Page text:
How to Choose the Right Firm for You
June 6, 2017
By Mike Gotham, Perkins Coie LLP, Director for Recruiting & Retention and Shelley Levine, Perkins Coie LLP, Senior Attorney Recruiting Manager
So, you’re all ready for upcoming interview season. New interview suit? Check! Researched all your preferred firms on the web? Done! Completed a mock interview with your law school career counselor? Nailed it! Good work!!
But have you given serious thought to your specific goals for your OCI and callback interviews? Have you considered the questions you should ask during your interviews so you will be prepared to make a truly informed choice about the offer you’ll accept after all your interviews are done?
Based on our combined 40+ years of experience working both in law school career services offices and AmLaw 100 firms, the following are the key questions we’d suggest you consider as you prepare for your interviews.
- What is most important to me in choosing a firm? This is by far the most important question to ask yourself before heading into interviews and many law students don’t spend time really analyzing this. But if you don’t know before your interviews the criteria most critical to you, you may not ask the right questions and you won’t be able to effectively compare the firms you interview with.
For example, do you want to work for the most prestigious firm you can? Are you eager to find the firm that is #1 in your ideal area of practice? Are you looking for a firm you could stay at for the long run, or do you only expect to stay for a few years? Is a firm’s commitment to diversity or pro bono important considerations for you? There are no right or wrong answers to these questions but you need to carefully examine the factors that will drive your final decision before you start analyzing your options.
- Do I know what kind of work I want to do? Some students are absolutely sure of the specific type of law they want to practice so finding a firm that will allow them to practice in that area is key. Other students are (understandably) not sure what area they’d like to focus on. If you are in the former group, your interview preparation is a bit easier since you can limit your research to those firms that do the type of work you want to do. If you are in the latter group it is important that you focus on firms that will let you sample work from a variety of practice groups so you can get a better idea of the specialty that most interests you.
- What kind of training and feedback will I get at this firm? Whether you expect to stay with the firm for just a few years or hope to stay for the foreseeable future, you should look for a firm that values training and feedback. You should make a point of asking about formal and informal mentoring at the firm. Is there an effective professional development team in place? How does the evaluation process work? Be sure to ask junior associates how they get feedback on their work and whether it is useful. One thing is for sure: you will reach your potential only if you get feedback that helps you improve your skills.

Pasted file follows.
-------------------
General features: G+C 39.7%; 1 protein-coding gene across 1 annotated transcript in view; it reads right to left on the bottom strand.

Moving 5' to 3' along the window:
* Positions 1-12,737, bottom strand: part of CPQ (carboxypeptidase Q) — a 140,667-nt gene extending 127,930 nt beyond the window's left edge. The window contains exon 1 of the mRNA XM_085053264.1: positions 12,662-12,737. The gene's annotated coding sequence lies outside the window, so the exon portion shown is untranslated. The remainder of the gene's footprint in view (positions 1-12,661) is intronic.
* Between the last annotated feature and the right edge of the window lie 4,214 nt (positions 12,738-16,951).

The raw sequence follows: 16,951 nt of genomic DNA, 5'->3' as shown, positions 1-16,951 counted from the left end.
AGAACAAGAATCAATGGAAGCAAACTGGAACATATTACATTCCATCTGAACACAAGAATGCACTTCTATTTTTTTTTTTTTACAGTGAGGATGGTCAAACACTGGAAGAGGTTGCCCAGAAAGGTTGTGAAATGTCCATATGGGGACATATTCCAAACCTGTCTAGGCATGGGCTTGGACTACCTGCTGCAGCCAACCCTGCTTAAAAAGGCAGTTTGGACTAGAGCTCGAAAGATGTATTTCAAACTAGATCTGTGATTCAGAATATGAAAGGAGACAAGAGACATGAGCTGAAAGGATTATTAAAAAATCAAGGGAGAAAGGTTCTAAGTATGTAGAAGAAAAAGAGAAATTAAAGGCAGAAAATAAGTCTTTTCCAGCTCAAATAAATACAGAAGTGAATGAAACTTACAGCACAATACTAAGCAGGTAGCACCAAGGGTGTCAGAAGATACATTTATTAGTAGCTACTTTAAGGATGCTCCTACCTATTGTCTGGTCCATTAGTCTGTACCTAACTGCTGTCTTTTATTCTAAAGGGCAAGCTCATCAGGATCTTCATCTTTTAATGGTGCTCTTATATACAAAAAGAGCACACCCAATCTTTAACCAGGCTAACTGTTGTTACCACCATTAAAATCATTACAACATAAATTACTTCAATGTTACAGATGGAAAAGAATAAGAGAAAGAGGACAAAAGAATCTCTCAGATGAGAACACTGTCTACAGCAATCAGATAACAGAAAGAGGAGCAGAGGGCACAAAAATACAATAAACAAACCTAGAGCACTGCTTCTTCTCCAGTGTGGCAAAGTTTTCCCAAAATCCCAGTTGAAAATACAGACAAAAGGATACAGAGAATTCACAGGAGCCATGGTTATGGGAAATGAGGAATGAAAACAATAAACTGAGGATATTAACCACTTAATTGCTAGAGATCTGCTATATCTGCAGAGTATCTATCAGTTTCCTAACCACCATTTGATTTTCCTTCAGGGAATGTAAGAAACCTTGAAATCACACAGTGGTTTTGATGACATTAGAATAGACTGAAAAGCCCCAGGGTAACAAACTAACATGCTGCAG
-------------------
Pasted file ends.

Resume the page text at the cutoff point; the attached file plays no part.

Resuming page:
- Where do people go when they leave the firm? It may seem odd to suggest you think about exit opportunities now when you are a law student looking for your first law firm job. But statistics tell us that the vast majority of new attorneys who join law firms will not stay at that firm for their entire career. That means at some point most attorneys will be faced with the question, “what next?” The answer to that question will affected by your experience, your skills and your other credentials. But to some degree the answer will also depend on the firm you are at.
Some firms have particularly strong relationships in their communities and provide their associates with opportunities to network and connect with people who may directly or indirectly lead them to their next job. Many firms have strong relationships with large clients that hire the firm’s attorneys for in-house jobs. Clearly, you cannot ask your interviewers where associates go when they leave the firm (just not a good discussion point when seeking a job!). But you can ask your law school career services office for the names of alumni who practiced at the firm and then moved on to other positions. If you are interested in in-house opportunities you might check LinkedIn or other sites to see where various in-house counsel started their careers. Similarly, if you think you might want to take a government job in the future, research the backgrounds of people who currently hold those jobs to find out where they were trained.
- What is my gut telling me? You probably have heard people say, “It doesn’t make any difference which firm you choose; they’re all pretty much the same.” In some ways, law firms are similar: you will work hard, learn a lot and make mistakes (everyone does). But there are significant differences among firms too. Firms do have very different cultures.
To the extent you can, figure out which firms suit you and feel most comfortable. Ask yourself, do the attorneys seem collegial? Do they seem to like each other? Are you someone who likes to socialize with colleagues outside of work? If so, ask whether such socializing is common. Are the attorneys engaged by and interested in their work? Ask your interviewers about recent assignments and find out what they like best about their work. Finally, and perhaps most telling, if you have to work long hours, ask yourself if you would you like to do so with these attorneys. In short, pay attention to your instincts and your reactions as you visit various firms. You want to find a place where you will feel comfortable. If your gut is telling you that something is not right, pay attention.
This is a sponsored blog post from Perkins Coie LLP. You can view the firm's Vault profile here.
© 2017 Vault.com Inc.